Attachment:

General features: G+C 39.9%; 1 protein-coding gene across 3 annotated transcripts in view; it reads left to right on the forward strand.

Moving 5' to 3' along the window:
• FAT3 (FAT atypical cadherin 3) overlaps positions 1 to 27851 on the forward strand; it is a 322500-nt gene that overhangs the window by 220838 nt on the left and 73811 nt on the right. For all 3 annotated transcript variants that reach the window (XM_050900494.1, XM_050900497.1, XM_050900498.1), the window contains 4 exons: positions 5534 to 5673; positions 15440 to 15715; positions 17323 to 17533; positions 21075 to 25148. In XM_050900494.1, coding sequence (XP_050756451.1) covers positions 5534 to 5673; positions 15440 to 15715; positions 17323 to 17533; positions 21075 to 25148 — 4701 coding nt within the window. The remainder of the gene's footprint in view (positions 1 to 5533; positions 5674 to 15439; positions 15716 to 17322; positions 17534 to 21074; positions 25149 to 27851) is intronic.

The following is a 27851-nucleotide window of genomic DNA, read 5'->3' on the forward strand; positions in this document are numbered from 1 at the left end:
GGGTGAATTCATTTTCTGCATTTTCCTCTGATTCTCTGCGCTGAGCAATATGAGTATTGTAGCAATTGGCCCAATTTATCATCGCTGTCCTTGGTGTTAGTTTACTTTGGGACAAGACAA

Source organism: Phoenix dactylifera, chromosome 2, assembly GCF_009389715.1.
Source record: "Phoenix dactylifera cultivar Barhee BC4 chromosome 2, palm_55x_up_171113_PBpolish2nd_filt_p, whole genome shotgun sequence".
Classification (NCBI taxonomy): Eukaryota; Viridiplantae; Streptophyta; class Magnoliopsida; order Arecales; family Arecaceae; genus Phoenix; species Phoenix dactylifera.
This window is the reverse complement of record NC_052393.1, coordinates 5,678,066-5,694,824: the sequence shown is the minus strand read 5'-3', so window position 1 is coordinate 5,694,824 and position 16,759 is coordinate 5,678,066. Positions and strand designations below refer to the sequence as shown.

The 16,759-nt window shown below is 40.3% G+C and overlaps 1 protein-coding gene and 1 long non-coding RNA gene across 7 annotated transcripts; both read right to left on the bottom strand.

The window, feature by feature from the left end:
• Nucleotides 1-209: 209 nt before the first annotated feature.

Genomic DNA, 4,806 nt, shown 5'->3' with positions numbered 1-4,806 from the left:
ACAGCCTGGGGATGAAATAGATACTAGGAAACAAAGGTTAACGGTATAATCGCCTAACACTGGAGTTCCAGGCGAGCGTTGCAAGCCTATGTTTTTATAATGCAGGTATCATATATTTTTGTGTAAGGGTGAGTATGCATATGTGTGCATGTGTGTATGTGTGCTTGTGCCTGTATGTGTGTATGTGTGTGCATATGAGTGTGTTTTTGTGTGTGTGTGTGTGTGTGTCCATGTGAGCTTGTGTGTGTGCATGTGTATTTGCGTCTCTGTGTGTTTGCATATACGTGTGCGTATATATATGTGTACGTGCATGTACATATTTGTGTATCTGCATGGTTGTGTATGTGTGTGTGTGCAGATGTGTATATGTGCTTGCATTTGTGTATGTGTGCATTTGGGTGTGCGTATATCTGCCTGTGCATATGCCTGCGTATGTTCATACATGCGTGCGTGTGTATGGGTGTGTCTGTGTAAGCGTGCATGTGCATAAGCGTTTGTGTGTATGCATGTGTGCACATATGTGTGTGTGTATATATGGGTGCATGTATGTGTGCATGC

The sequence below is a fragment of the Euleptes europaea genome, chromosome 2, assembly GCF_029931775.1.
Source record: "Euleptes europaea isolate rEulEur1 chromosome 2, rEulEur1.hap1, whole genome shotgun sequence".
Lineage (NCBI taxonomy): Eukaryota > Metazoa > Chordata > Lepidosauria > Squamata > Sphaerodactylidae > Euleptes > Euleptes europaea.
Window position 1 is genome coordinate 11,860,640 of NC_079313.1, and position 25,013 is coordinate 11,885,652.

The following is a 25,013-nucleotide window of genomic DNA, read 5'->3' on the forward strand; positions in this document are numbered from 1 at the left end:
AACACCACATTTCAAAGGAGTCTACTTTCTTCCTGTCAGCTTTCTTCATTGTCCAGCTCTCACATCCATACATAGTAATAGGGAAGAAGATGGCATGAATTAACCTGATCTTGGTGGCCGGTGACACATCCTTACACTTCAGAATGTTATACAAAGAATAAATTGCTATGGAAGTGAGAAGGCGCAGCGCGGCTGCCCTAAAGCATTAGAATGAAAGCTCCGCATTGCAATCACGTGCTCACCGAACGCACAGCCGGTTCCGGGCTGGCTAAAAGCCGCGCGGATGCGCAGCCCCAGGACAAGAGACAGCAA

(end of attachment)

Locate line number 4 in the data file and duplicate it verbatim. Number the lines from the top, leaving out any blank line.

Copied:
The following is a 27851-nucleotide window of genomic DNA, read 5'->3' on the forward strand; positions in this document are numbered from 1 at the left end: